“I wouldn’t trade the trek for anything!” To him, it’s as gratifying as scaling Mount Everest.
At the age of 40, he found himself facing a 90-minute walk in each direction. Still, he was smitten by this new challenge and has been walking to shul on Shabbos for almost ten years now, rain or shine, and has been the catalyst for other shul-goers to ditch their cars. Dubbed “the walking Jews,” the four hikers meet up with each other at predetermined locations along the route. Jean-Marc’s commitment has made him a source of inspiration for other newcomers, with Rabbi Silverman holding him up as an example.
When I ask him if he would ever consider moving closer to the synagogue he exclaims, “You must be kidding! I wouldn’t trade the trek for anything!” To him, it’s as gratifying as scaling Mount Everest.
From Well-Heeled to Going Barefoot
After being made redundant in 2011, Jean-Marc went from being a successful banker to unemployed breadwinner. His wife assured him she’d put in more hours, but the change of fortune was intensely painful both emotionally and physically, and it took a toll on his health. He experienced difficulty breathing and started having panic attacks. “It was wrenching for my family,” he says.
More than once he was rushed to the emergency room, with one frightening episode in which his wife found him lying on the floor unconscious, certain that he’d collapsed from a heart attack and it was too late.
“At first I didn’t know if I should just pretend that it was a bad dream, shove it under the rug and move on. But then I realized that my mother’s desire to turn the page on our family’s past, thinking that she could free herself that way, had only backfired. I had to see this through to the end.”
His daughter recently told him something that made his day. In describing what her father had gone through she’d told a college friend, “My dad became a real Jew because of this ordeal.” It dissipated any regrets he might have had about embarking on the three-year lawsuit.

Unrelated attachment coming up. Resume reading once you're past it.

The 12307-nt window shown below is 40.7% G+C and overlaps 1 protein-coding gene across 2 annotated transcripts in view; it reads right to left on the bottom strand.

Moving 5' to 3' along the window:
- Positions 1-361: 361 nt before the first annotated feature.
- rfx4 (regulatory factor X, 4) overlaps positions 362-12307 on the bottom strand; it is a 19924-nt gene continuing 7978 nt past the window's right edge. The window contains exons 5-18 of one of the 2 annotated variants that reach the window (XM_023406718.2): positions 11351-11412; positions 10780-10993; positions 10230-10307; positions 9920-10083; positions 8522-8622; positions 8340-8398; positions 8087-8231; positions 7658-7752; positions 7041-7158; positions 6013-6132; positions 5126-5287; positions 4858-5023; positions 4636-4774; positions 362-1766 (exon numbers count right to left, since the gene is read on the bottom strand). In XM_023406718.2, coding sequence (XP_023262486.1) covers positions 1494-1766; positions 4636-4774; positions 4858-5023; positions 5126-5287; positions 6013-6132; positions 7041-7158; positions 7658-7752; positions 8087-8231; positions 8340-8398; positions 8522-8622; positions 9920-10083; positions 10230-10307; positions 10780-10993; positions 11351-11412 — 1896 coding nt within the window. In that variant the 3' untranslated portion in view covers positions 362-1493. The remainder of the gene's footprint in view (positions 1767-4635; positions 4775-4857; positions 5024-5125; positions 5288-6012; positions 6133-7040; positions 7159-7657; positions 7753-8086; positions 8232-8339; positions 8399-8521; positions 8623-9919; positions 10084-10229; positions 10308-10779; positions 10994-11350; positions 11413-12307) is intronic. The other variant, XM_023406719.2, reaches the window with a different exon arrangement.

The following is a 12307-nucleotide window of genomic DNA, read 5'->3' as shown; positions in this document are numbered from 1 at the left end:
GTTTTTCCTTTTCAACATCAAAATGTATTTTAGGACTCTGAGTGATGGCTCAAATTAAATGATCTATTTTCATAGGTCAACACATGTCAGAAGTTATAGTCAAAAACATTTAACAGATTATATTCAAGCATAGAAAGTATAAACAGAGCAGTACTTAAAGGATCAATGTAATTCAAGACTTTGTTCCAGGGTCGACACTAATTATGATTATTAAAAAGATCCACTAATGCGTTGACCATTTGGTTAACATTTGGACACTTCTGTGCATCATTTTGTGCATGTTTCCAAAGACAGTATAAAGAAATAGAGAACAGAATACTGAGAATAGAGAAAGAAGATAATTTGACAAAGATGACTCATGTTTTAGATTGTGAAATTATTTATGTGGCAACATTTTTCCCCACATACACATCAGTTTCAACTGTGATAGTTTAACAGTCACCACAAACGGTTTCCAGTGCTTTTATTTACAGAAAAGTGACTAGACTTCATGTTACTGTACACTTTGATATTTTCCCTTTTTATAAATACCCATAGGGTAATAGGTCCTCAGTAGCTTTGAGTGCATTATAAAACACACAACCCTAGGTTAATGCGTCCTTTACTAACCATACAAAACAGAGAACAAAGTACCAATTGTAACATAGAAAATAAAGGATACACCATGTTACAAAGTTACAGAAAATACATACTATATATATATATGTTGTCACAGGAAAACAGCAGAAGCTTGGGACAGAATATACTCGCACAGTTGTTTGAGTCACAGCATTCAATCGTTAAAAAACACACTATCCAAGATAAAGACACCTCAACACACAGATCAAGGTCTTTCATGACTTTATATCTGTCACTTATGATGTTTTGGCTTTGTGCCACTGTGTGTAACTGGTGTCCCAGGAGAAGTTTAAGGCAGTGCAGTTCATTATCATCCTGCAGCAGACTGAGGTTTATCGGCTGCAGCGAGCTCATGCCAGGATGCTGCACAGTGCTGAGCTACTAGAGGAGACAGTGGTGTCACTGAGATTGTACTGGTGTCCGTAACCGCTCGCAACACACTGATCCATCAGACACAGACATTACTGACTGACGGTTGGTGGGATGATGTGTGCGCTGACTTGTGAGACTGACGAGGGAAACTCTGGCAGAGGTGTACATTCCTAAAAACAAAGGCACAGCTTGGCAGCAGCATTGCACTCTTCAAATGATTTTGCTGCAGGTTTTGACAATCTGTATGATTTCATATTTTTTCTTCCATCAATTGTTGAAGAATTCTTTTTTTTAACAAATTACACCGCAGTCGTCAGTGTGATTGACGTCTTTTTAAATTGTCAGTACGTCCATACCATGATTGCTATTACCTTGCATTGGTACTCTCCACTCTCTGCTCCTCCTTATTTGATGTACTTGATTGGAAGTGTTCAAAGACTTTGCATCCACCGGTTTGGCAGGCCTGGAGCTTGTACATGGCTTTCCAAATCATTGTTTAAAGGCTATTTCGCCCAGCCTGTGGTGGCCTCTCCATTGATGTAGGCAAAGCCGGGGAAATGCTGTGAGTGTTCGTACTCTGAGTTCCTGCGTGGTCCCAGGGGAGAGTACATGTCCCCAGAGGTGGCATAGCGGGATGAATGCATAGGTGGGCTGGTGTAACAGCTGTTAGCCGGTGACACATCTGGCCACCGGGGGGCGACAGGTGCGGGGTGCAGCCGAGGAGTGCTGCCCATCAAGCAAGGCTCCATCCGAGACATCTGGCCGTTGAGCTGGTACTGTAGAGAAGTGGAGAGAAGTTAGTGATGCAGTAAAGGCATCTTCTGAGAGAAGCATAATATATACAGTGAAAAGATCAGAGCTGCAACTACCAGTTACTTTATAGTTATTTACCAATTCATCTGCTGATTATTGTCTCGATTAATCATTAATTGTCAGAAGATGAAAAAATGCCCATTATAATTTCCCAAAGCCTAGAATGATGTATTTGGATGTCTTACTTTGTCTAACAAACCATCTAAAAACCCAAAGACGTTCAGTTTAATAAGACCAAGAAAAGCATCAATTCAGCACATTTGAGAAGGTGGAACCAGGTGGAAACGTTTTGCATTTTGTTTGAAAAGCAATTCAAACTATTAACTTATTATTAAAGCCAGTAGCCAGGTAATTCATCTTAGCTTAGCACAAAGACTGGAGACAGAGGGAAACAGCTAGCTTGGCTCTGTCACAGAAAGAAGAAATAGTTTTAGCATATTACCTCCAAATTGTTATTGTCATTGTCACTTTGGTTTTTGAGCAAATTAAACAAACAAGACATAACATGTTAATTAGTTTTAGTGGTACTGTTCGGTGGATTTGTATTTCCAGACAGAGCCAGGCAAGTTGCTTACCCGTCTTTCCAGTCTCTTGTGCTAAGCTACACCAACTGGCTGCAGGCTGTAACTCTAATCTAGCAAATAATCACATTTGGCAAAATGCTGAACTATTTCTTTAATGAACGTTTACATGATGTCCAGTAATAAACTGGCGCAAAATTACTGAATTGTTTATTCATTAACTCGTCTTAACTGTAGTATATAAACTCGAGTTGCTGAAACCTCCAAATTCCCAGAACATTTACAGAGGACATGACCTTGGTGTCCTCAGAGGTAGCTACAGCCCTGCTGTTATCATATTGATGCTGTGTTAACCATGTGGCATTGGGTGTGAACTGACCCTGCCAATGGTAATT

“I feel that if I had just taken things lying down and not stood up for my rights, I wouldn’t have been respected by my own daughters, who would have seen me as a failure. I truly hope to be able to serve as an example to future generations.”
Jean-Marc admits that it’s a good thing he was already observant before the drama began, as he was able to recognize the Divine Hand every step of the way. For example, the same week he was fired his wife was offered a better paying job, somewhat alleviating his dread of the future.
“As much as Jean-Marc’s emunah helped him through his struggle,” Rabbi Silverman later noted, “he also definitely made great strides in his Yiddishkeit because of it.”
Jean-Marc’s parents have also experienced a spiritual awakening, which makes his heart soar. His father, a non-practicing Catholic, even called him up several times to encourage him: “Go up to the judge and just tell him that you're a Jew, you're Orthodox, and you're proud of who you are."
The Unity Torah
Jean-Marc tells me he knew from the start that if he won his lawsuit, one of the first things he wanted to do was somehow repay Rabbi Silverman for his infinite time and support, at least symbolically. Several ideas crossed his mind, but he ultimately chose to have a sefer Torah written to unite the entire Jewish community. The hachnasas sefer Torah of this special Unity Torah is scheduled for next week.
Completing the sefer Torah
“What better way to show my gratitude than through something as eternal as a sefer Torah?” he asks me rhetorically. “A hundred years from now, when a young boy will read from it for his bar mitzvah, he will hear the story of how it came about. That legacy is surely more concrete than brick and mortar.”
But for Jean-Marc, the most heartwarming thing of all is that his mother has sponsored the Unity Torah’s cover.